- I’m intrigued that they apparently weren’t scared off by his height. You’ll notice this theme further down, as 4 of the first 11 players the Padres selected are shorter than 6’0″. Perhaps they’ve identified a market inefficiency of some sort? Or maybe I’m just looking for things that aren’t there. It wouldn’t be the first time…
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We now join the “minimal commentary” portion of our program, already in progress…
Forsythe controls the strike zone, has doubles power that may translate into home-run power, and draws praise for his makeup.
Darnell is a contact hitter with line-drive power. He may shift to the outfield.
Tekotte is reportedly a true center fielder with leadoff skills. Assuming reports are accurate, I really like this pick.
Carroll is a gaps-type hitter who is seen by some more as a left fielder. Not everyone is convinced he’ll develop enough power for a corner spot.
Kipnis is a good hitter with some power. He may not have enough range to remain in center.
Bass features a fastball that runs around 92 mph and draws praise for his command.
Cole is the son of former big-league infielder Bien Figueroa. At least one person has compared him to Russ Adams.
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Paul DePodesta has rounds 7-11 lumped together:
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DePo has rounds 12-15 lumped together:
Davis was hit in the face by a line drive in 2006 but has come back strong.
#465: Brett Mooneyham, LHP, Buhach Colony HS (Atwater, Calif.), 6’5″, 215 lbs, B-L , T-L, BA #78 (report)
Brett is the son of former big-league pitcher Bill Mooneyham. According to Baseball America, some clubs tabbed him as “the top prep lefthander on the board.” BA also notes that “he was considered one of the least signable players in the West, if not the country.” For those of you clamoring for upside, here it is. Anyone want to get a bake sale going?
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Finally, DePo throws everyone from round 16 to the end in one big pile (not literally, of course; that would hurt). To say I know nothing about these guys would be to give me too much credit:
#495: Thomas Davis, RHP, Fordham U., 6’2″, 215 lbs, B-R, T-R
#525: Derek Shunk, SS, Villanova U., 6’2″, 215 lbs, B-R, T-R
#555: Nick Vincent, RHP, Cal State Long Beach U., 6’0″, 175 lbs, B-R, T-R
Vincent attended Ramona High School.
#585: Robert Lara, C, U. of Central Florida, 6’2″, 205 lbs, B-R, T-R
#615: Jason Codiroli, CF, West Valley Coll., 5’10″, 175 lbs, B-L, T-L
Jason is the nephew of former big-league pitcher Chris Codiroli.
#645: Joseph Railey, 2B, U. of San Francisco, 5’7″, 180 lbs, B-L, T-R
#675: Chris Wilkes, RHP, Dr. Phillips HS (Orlando, Fla.), 6’4″, 235 lbs, B-R, T-R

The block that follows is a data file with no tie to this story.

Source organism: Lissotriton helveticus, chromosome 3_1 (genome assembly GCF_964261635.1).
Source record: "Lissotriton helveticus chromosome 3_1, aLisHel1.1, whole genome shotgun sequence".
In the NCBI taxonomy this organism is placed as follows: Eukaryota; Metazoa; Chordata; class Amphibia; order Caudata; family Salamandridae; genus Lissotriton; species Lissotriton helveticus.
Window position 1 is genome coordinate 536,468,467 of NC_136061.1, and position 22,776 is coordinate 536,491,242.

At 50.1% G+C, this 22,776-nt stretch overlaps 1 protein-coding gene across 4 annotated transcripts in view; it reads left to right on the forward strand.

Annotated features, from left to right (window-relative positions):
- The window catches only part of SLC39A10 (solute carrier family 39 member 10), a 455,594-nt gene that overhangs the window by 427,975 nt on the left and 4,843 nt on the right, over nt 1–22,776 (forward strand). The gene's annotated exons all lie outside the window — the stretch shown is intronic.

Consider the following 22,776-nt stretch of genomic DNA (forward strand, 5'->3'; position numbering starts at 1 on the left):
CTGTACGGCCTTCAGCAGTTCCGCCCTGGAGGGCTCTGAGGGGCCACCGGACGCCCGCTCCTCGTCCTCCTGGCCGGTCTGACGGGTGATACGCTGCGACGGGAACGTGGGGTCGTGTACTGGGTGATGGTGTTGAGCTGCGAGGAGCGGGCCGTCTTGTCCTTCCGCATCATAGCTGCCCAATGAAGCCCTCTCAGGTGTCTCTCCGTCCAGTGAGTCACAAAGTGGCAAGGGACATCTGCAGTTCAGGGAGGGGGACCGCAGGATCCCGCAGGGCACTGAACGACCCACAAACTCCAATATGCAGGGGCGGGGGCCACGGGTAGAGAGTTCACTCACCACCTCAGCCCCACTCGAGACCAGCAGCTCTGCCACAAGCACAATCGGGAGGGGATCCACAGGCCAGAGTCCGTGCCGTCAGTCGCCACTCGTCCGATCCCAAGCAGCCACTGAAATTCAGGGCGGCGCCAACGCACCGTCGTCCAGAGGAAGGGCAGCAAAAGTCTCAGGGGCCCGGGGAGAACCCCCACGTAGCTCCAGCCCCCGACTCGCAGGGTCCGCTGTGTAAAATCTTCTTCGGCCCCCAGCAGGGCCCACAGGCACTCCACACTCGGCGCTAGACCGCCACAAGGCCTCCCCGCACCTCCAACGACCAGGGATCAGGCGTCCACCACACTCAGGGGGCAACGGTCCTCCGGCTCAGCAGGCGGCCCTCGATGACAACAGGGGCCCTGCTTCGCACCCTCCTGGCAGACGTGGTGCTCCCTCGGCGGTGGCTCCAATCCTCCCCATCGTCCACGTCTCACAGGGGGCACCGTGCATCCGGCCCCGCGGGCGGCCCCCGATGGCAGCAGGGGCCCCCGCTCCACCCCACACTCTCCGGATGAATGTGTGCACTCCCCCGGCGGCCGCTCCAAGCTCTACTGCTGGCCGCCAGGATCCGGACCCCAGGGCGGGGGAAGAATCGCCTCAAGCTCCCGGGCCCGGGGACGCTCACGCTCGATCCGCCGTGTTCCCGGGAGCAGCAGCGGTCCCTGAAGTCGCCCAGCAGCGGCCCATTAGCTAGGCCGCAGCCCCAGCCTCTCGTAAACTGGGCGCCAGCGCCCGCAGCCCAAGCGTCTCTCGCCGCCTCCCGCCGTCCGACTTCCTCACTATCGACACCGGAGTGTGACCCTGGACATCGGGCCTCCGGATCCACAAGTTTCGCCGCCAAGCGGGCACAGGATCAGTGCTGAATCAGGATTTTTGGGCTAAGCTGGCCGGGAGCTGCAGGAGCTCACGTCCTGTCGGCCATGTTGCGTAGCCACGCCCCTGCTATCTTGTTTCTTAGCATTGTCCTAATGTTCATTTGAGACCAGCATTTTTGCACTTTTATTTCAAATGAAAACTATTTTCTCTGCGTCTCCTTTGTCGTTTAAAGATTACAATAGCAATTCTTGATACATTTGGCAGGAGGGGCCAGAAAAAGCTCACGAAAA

Wilkes is also committed to play quarterback at Ole Miss.
#705: Nick Conaway, RHP, Walnut Grove, N.C., 6’0″, 200 lbs, B-R, T-R
#735: Eric Gonzalez, RHP, U. of South Alabama, 6’4″, 200 lbs, B-R, T-R
Gonzalez was born in Spain.
#765: Logan Power, CF, U. of Mississippi, 6’0″, 195 lbs, B-R, T-R
#795: Dean Anna, SS, Ball State U., 5’11″, 180 lbs, B-L, T-R
#825: Aaron Murphree, RF, U. of Arkansas, 6’5″, 235 lbs, B-R, T-L
#855: Nick Schumacher, RHP, Wayne State Coll., 6’4″, 210 lbs, B-R, T-R
#885: Omar Gutierrez, RHP, Texas A&M U., 6’1″, 215 lbs, B-R, T-R
#915: Robert Verbick, OF, Sam Houston State U., 5’11″, 205 lbs, B-R, T-R
#945: Sean Gilmartin, OF, Crespi Carmelite HS (Encino, Calif.), 6’2″, 190 lbs, B-L, T-L
#975: Kyle Heyne, RHP, Ball State U., 6’5″, 220 lbs, B-R, T-R
#1005: Dan Robertson, CF, Oregon State U., 5’8″, 175 lbs, B-R, T-R
#1035: Matthew Gaski, 2B, U. of North Carolina Greensboro, 5’10″, 185 lbs, B-L, T-R
#1065: Logan Gelbrich, C, U. of San Diego, 6’3″, 205 lbs, B-R, T-R
#1095: Jake Shadle, RHP, Graham Kapowsin HS (Graham, Wash.), 6’2″, 175 lbs, B-R, T-R
#1125: Matthew Means, LHP, Sonoma State U., 6’1″, 210 lbs, B-L, T-L
#1155: Zachary Herr, LHP, U. of Nebraska, 5’9″, 185 lbs, B-L, T-L
#1185: Gary Poynter, RHP, Lubbock Christian U., 6’3″, 225 lbs, B-R, T-R
#1215: Colin Lynch, RHP, St. Johns U., 5’10″, 185 lbs, B-R, T-R
#1245: Zachary Dascenzo, C, Laurel Highlands HS (Uniontown, Penn.), 6’0″, 190 lbs, B-R, T-R
Zach is the son of former big-league outfielder (and current Fort Wayne Wizards manager) Doug Dascenzo.
#1275: Brad Brach, RHP, Monmouth U., 6’4″, 210 lbs, B-R, T-R
#1305: James Tunnell, RF, Oklahoma City, 6’3″, 175 lbs, B-R, T-R
James is the son of former big-league pitcher Lee Tunnell.
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Full breakdown by position:
You can see a listing of all the Padres picks (many with videos) at MLB.com. Also, be sure to visit Paul DePodesta’s blog for a closer look at how the organization views these guys. I’m looking in from the outside and trying to make sense of all this stuff based on what I know. DePodesta’s actually in there doing it, along with many other folks whose knowledge makes me look very puny, indeed. It’s awesome that the Padres are giving us this kind of access to their thought process, and I’m not just saying that to suck up to anyone — although I’m certainly not above such tactics.
Whew. Okay, I think we’re done here.